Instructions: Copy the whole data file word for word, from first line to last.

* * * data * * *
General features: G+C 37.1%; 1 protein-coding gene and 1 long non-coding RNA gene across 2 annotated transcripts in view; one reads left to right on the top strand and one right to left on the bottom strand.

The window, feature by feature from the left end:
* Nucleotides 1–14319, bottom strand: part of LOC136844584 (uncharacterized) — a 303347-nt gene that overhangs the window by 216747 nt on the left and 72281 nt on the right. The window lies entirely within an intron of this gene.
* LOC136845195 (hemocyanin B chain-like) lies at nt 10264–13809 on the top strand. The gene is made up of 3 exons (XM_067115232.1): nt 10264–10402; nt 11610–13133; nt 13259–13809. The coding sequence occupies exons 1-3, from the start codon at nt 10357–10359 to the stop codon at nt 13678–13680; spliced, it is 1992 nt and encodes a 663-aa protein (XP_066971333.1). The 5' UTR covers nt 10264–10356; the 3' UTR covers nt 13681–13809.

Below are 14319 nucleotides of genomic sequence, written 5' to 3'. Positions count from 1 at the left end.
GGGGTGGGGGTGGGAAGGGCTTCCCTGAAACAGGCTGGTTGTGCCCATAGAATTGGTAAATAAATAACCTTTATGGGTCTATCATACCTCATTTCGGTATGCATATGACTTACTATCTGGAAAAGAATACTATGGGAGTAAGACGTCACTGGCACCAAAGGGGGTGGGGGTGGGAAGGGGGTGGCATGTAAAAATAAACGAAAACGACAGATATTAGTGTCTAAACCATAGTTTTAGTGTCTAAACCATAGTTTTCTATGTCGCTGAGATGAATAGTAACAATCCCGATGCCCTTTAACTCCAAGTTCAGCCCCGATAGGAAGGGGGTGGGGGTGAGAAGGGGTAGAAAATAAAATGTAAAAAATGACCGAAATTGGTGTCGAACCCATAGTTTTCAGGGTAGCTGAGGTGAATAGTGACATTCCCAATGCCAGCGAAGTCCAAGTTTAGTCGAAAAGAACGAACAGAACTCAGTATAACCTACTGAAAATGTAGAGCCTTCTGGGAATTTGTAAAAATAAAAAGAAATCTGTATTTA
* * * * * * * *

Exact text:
General features: G+C 37.1%; 1 protein-coding gene and 1 long non-coding RNA gene across 2 annotated transcripts in view; one reads left to right on the top strand and one right to left on the bottom strand.

The window, feature by feature from the left end:
* Nucleotides 1–14319, bottom strand: part of LOC136844584 (uncharacterized) — a 303347-nt gene that overhangs the window by 216747 nt on the left and 72281 nt on the right. The window lies entirely within an intron of this gene.
* LOC136845195 (hemocyanin B chain-like) lies at nt 10264–13809 on the top strand. The gene is made up of 3 exons (XM_067115232.1): nt 10264–10402; nt 11610–13133; nt 13259–13809. The coding sequence occupies exons 1-3, from the start codon at nt 10357–10359 to the stop codon at nt 13678–13680; spliced, it is 1992 nt and encodes a 663-aa protein (XP_066971333.1). The 5' UTR covers nt 10264–10356; the 3' UTR covers nt 13681–13809.

Below are 14319 nucleotides of genomic sequence, written 5' to 3'. Positions count from 1 at the left end.
GGGGTGGGGGTGGGAAGGGCTTCCCTGAAACAGGCTGGTTGTGCCCATAGAATTGGTAAATAAATAACCTTTATGGGTCTATCATACCTCATTTCGGTATGCATATGACTTACTATCTGGAAAAGAATACTATGGGAGTAAGACGTCACTGGCACCAAAGGGGGTGGGGGTGGGAAGGGGGTGGCATGTAAAAATAAACGAAAACGACAGATATTAGTGTCTAAACCATAGTTTTAGTGTCTAAACCATAGTTTTCTATGTCGCTGAGATGAATAGTAACAATCCCGATGCCCTTTAACTCCAAGTTCAGCCCCGATAGGAAGGGGGTGGGGGTGAGAAGGGGTAGAAAATAAAATGTAAAAAATGACCGAAATTGGTGTCGAACCCATAGTTTTCAGGGTAGCTGAGGTGAATAGTGACATTCCCAATGCCAGCGAAGTCCAAGTTTAGTCGAAAAGAACGAACAGAACTCAGTATAACCTACTGAAAATGTAGAGCCTTCTGGGAATTTGTAAAAATAAAAAGAAATCTGTATTTA